Nigeria’s $680 million leather industry is dire need of help as shoe, bag, belt and trunk manufacturers in the country face acute scarcity of hides and skins, which are their major inputs.
More than 50,000 Aba shoe and bag makers cannot currently get hides and skins from leather producers in Nigeria as tanneries in Kano and Kaduna, which are in the business of processing animal skins into leather, prefer to sell to buyers from Italy, Spain, the Netherlands, China and India, who pay them in dollars and euros, BusinessDay found.
This makes business sense as profit maximisation remains the objective of every business. The current acute shortage of FX in Africa’s most populous nation also justifies the preference of leather firms to explore the global market, say analysts.
But Aba shoe makers see this as a threat to their business, saying that it is mandatory in many countries to first satisfy the local market before exporting, especially when it comes to industries the country has a comparative advantage.
“Once the tanneries are through with production, they export the entire finished leather to the detriment of local leather works manufacturers. This is affecting the finished leather sector in Lagos, Onitsha and especially the Aba cluster,” Ken Anyanwu, national secretary, Association of Leather and Allied Industrialists of Nigeria (ALAIN) told BusinessDay.
To worsen the situation, shoe and bag makers in Aba and other parts of the country such as Lagos and Onitsha cannot get foreign exchange to import leather from West and Central Africa, a situation that hurts production while threatening to shut down firms.
Many of them are not benefitting from the CBN’s directive, which allocates 60 percent of all the dollars to manufacturers because they do not belong to recognised associations like the Manufacturers Association of Nigeria and are either unregistered or operate at a small-scale, analysts told BusinessDay.
The majority of them have since resorted to the use of a substitute known as synthetic leather, which is cheaper but not durable, according to Christian Nnajiaku, managing director, ChrisKenzy Shoe Industries.
However, synthetic leather, though cheap, is still being imported by the majority of manufacturers in the sector.
Findings show the current local price of soft leather (animal skin), which is now scarce is N250 a square foot, while the price of hide, which is imported, goes between N350 to N400 per square foot.
Okezie Ikpaezu, Abia State governor, said weekend there are 100,000 young men producing shoes and clothes in the state, disclosing that Aba produced 50,000 pairs of shoes for the Nigerian military.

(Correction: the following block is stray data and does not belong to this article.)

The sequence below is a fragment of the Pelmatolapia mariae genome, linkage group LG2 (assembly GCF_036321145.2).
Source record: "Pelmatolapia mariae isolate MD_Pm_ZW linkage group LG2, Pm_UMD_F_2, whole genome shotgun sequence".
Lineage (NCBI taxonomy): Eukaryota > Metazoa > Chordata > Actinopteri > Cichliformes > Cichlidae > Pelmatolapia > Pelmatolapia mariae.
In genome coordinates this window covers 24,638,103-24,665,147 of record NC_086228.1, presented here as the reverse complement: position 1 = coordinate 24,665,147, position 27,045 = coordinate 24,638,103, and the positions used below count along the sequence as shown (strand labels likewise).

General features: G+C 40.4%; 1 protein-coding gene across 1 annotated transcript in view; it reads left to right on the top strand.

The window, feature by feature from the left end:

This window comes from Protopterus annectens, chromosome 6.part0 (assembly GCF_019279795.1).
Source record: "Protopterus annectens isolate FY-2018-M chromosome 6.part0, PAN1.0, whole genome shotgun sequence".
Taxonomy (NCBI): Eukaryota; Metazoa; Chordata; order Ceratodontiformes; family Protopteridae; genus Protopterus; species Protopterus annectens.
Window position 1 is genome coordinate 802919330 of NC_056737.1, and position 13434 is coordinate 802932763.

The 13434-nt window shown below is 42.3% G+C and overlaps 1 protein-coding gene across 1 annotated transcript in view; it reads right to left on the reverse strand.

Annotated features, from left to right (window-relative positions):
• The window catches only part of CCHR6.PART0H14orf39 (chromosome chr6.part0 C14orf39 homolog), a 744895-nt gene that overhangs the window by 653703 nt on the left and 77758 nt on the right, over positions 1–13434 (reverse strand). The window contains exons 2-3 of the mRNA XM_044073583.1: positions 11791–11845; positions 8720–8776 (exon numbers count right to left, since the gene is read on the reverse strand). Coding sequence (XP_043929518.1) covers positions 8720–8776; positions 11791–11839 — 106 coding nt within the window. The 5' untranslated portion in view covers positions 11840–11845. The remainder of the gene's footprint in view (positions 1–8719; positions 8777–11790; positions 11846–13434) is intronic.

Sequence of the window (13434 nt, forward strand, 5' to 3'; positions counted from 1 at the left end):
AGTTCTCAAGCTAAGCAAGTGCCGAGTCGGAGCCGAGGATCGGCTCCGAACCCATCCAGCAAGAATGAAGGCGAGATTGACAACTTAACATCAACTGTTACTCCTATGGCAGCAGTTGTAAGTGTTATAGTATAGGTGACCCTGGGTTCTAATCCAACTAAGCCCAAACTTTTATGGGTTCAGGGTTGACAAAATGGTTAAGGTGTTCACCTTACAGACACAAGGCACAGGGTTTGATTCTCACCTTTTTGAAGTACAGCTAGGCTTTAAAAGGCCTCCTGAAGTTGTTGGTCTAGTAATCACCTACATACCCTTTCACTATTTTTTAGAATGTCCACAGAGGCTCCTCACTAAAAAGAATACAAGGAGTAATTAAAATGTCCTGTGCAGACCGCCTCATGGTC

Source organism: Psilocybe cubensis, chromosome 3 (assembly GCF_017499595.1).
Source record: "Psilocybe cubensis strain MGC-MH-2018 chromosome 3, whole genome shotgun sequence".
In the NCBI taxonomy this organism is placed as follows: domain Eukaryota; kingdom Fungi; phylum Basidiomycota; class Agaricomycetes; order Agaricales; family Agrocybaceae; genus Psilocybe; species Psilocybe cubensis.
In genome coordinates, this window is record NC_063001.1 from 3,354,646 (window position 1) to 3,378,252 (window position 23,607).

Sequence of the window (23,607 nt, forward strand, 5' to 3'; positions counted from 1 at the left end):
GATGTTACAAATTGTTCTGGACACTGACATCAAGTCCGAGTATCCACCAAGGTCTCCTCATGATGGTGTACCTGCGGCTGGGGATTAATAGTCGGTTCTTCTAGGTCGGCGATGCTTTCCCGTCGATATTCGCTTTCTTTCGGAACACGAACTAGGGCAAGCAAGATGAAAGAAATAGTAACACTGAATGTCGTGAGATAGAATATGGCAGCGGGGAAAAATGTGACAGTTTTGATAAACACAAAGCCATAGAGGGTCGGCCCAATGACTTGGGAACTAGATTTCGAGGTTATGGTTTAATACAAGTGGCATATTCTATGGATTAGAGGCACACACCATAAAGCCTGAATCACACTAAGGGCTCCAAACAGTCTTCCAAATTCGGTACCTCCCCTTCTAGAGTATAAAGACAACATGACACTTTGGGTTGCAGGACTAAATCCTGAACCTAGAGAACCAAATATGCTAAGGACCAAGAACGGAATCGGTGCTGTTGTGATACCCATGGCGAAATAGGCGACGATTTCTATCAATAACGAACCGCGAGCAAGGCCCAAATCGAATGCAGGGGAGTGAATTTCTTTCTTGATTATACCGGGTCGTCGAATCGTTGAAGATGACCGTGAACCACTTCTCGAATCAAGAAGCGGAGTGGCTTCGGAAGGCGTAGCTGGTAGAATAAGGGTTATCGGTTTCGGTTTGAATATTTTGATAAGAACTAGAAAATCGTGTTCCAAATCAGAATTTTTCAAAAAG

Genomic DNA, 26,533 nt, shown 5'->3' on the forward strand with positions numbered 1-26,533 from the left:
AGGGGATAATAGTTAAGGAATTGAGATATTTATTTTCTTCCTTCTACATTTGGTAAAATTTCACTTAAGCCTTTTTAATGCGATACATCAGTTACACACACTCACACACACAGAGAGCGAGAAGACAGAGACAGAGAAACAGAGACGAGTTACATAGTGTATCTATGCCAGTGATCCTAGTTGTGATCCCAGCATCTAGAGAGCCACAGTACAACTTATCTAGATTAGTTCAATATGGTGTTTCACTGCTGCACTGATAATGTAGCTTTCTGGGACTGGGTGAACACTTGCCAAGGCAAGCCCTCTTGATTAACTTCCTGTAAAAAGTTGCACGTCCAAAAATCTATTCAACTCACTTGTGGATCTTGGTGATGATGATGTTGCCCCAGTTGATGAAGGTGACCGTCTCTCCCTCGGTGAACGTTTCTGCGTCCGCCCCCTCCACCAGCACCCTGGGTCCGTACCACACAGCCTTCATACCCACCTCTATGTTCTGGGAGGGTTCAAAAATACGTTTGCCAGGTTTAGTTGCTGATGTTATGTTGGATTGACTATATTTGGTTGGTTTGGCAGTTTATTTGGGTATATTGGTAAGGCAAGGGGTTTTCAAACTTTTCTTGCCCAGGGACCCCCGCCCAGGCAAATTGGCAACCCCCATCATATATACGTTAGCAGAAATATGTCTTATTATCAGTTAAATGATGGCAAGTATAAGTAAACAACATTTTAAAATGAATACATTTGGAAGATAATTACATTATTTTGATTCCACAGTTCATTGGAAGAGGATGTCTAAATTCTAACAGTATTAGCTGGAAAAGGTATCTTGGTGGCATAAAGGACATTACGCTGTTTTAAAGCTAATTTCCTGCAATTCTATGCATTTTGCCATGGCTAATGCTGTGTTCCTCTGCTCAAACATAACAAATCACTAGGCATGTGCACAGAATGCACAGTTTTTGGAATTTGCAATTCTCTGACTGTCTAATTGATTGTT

The news is exciting to key players in the industry, but stakeholders say the state government must quickly set up a cluster in Umukalika, located at Obingwa Local Government, as promised.
Ariaria market, which is currently hosting the Aba finished leather industry, lacks essential infrastructure of constant power, water, good road network, among other amenities, findings show.
According to Ken Anyanwu, the federal government needs to establish marketing board to assist shoe makers in selling their products, saying that the responsibility of the board would be to buy up products from the manufacturers and export or sell within the country so, that their members can concentrate and produce more for the local and international markets.
Nnabugwu Osondu, secretary, Abia State Shoe, Bag, Belt and Trunk Box Association, told BusinessDay the majority of them cannot get high quality adhesives (glue), owing to lack of funds and foreign exchange crisis.
Adhesive (glue) is being imported despite the availability of companies Purechem Manufacturing Limited, Melvyn Nickson Nigeria Limited, Comart Nigeria, among others.
A recent research shows high quality cassava can be used to produce adhesives. This means manufacturers who invest in this area can make good margins, as Nigeria is world’s largest cassava producer.
Aba is the biggest leather industry in the country, but many of its activities are still informal. The biggest market for Aba shoes are Cameroun and Central Africa, whose citizens come directly to Aba to request the design and colour they need.
Mazi Sam Ohuabunwa, president of Abia Think Tank Association, said in 2014 that one million pairs of shoes were being exported to other African countries each week.
Ohuabunwa said that the shoemakers produce quality that compares with the Italian brands, adding that despite leading the Africa market, they are yet to have a presence outside the continent.
According to Nnajiaku, Aba shoe makers are skilled and can compete favorably at the international arena if provided with funds and good environment to operate.
“Most traders that import shoes from China and Dubai do so because we currently do not have the capacity to meet their demands. Aba-made shoes are superior to the imported ones from Asia and I am happy that local consumers have realized that”.